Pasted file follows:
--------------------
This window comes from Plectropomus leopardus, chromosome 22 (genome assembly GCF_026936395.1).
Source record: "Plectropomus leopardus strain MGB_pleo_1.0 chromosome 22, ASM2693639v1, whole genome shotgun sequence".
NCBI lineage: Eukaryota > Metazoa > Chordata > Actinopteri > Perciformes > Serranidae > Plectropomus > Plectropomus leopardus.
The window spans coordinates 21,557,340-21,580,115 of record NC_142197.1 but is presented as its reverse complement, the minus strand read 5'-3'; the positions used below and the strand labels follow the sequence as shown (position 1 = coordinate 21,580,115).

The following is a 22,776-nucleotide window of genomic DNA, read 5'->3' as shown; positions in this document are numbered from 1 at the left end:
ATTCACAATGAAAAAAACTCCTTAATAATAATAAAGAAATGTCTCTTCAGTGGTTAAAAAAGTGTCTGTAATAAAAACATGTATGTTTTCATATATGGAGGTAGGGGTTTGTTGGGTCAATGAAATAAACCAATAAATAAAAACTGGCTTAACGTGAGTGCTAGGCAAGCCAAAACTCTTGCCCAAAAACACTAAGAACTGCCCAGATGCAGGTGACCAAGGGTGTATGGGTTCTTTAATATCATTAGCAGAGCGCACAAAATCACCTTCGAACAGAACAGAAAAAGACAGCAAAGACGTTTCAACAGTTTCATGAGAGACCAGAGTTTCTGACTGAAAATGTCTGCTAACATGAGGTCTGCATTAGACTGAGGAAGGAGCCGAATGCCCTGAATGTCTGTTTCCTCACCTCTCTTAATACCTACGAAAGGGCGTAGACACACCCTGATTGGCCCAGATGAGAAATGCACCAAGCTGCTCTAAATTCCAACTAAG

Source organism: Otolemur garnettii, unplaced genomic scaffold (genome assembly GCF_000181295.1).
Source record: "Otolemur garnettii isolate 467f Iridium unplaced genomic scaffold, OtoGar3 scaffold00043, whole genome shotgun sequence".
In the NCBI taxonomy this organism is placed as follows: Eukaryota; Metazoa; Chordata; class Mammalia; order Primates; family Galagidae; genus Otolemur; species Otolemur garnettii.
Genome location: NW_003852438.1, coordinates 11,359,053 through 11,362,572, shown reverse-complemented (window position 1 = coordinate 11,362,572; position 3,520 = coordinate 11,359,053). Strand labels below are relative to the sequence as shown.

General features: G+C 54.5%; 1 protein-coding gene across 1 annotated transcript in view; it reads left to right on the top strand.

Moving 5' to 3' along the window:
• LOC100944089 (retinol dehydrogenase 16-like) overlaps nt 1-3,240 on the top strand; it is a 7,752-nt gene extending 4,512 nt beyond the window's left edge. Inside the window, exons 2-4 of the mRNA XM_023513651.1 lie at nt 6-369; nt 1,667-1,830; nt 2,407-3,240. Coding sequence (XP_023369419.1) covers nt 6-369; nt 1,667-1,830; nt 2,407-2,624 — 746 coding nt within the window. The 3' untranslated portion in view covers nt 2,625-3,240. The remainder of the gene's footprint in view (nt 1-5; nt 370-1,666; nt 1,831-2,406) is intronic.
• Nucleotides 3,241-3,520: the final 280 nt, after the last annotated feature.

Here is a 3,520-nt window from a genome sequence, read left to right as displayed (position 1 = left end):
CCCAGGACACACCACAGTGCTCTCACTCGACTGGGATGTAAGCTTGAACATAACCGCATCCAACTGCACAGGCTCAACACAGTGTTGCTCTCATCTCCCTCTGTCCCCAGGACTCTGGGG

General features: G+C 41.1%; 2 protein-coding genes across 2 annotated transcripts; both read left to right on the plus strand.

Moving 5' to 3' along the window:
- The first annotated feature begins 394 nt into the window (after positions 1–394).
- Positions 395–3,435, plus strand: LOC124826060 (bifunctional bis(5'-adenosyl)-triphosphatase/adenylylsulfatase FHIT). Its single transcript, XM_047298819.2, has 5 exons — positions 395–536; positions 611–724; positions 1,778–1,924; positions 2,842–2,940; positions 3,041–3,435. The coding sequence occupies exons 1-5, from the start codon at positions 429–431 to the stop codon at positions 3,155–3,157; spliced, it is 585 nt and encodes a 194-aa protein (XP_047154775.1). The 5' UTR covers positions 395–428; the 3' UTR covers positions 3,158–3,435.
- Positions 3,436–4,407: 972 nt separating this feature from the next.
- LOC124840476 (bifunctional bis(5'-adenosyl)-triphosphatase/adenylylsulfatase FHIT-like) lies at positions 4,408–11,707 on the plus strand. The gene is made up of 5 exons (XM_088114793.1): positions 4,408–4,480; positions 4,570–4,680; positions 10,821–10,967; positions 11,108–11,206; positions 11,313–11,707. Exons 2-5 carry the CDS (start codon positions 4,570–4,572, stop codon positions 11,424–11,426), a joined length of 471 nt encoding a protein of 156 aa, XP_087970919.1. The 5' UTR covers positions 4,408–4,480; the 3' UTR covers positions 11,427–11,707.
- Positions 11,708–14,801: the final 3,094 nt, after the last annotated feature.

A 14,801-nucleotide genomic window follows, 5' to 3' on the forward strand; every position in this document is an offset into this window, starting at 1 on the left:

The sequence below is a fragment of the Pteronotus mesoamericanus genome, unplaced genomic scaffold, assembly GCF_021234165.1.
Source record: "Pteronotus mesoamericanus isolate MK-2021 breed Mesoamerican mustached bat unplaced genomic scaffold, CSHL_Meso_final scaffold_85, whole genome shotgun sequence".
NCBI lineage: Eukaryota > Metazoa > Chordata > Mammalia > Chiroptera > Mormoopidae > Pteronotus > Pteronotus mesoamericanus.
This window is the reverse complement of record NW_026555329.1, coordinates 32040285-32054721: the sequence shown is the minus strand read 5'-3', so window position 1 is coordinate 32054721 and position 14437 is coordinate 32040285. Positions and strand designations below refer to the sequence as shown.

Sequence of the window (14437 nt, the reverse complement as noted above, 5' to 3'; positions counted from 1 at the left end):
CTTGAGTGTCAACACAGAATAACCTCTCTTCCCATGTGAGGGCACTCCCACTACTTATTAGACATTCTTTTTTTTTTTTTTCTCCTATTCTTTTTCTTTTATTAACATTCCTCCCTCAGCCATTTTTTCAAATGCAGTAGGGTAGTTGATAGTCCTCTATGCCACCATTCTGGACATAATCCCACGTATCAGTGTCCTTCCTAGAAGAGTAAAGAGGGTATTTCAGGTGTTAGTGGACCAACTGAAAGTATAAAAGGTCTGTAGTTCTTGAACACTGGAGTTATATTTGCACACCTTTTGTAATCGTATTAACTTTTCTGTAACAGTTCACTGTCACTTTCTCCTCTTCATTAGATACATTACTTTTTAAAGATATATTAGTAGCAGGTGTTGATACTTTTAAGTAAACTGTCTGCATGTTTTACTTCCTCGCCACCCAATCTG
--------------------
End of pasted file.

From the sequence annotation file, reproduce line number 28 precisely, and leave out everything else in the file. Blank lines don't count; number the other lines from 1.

This window is the reverse complement of record NW_026555329.1, coordinates 32040285-32054721: the sequence shown is the minus strand read 5'-3', so window position 1 is coordinate 32054721 and position 14437 is coordinate 32040285. Positions and strand designations below refer to the sequence as shown.